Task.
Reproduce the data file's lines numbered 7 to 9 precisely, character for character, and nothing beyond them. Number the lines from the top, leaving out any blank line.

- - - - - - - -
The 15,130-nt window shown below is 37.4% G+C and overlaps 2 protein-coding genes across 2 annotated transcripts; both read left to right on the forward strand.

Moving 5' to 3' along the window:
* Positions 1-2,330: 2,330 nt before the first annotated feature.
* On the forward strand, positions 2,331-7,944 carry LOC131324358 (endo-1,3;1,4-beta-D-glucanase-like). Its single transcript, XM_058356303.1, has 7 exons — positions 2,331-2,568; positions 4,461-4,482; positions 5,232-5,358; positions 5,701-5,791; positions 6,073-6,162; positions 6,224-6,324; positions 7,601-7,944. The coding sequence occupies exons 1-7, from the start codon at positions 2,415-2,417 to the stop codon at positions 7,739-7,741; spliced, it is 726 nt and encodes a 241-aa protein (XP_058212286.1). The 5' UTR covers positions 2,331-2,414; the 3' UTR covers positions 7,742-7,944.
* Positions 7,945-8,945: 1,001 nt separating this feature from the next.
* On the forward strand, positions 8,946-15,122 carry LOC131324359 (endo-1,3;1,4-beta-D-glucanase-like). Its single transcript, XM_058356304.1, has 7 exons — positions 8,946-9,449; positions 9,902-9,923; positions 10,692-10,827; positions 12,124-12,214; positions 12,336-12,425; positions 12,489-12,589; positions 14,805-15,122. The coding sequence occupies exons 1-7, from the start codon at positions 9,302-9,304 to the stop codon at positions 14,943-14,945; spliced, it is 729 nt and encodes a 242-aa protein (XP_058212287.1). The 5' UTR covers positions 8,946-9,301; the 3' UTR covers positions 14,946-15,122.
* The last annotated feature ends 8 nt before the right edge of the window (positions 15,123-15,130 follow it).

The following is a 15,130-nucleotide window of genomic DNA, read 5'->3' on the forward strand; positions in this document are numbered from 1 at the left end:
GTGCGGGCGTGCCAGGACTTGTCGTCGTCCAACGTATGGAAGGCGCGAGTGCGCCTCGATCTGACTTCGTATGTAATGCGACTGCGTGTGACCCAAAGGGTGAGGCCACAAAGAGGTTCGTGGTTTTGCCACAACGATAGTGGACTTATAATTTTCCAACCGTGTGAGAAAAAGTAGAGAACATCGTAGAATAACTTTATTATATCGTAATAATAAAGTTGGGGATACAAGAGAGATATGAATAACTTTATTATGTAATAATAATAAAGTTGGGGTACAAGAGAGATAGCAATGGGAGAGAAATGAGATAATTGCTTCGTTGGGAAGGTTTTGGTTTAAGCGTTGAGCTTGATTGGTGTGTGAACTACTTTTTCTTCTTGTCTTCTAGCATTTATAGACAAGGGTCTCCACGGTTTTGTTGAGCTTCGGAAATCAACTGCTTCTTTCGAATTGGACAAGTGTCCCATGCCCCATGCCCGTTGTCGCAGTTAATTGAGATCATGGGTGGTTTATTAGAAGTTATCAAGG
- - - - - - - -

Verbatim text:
* The last annotated feature ends 8 nt before the right edge of the window (positions 15,123-15,130 follow it).

The following is a 15,130-nucleotide window of genomic DNA, read 5'->3' on the forward strand; positions in this document are numbered from 1 at the left end:
GTGCGGGCGTGCCAGGACTTGTCGTCGTCCAACGTATGGAAGGCGCGAGTGCGCCTCGATCTGACTTCGTATGTAATGCGACTGCGTGTGACCCAAAGGGTGAGGCCACAAAGAGGTTCGTGGTTTTGCCACAACGATAGTGGACTTATAATTTTCCAACCGTGTGAGAAAAAGTAGAGAACATCGTAGAATAACTTTATTATATCGTAATAATAAAGTTGGGGATACAAGAGAGATATGAATAACTTTATTATGTAATAATAATAAAGTTGGGGTACAAGAGAGATAGCAATGGGAGAGAAATGAGATAATTGCTTCGTTGGGAAGGTTTTGGTTTAAGCGTTGAGCTTGATTGGTGTGTGAACTACTTTTTCTTCTTGTCTTCTAGCATTTATAGACAAGGGTCTCCACGGTTTTGTTGAGCTTCGGAAATCAACTGCTTCTTTCGAATTGGACAAGTGTCCCATGCCCCATGCCCGTTGTCGCAGTTAATTGAGATCATGGGTGGTTTATTAGAAGTTATCAAGG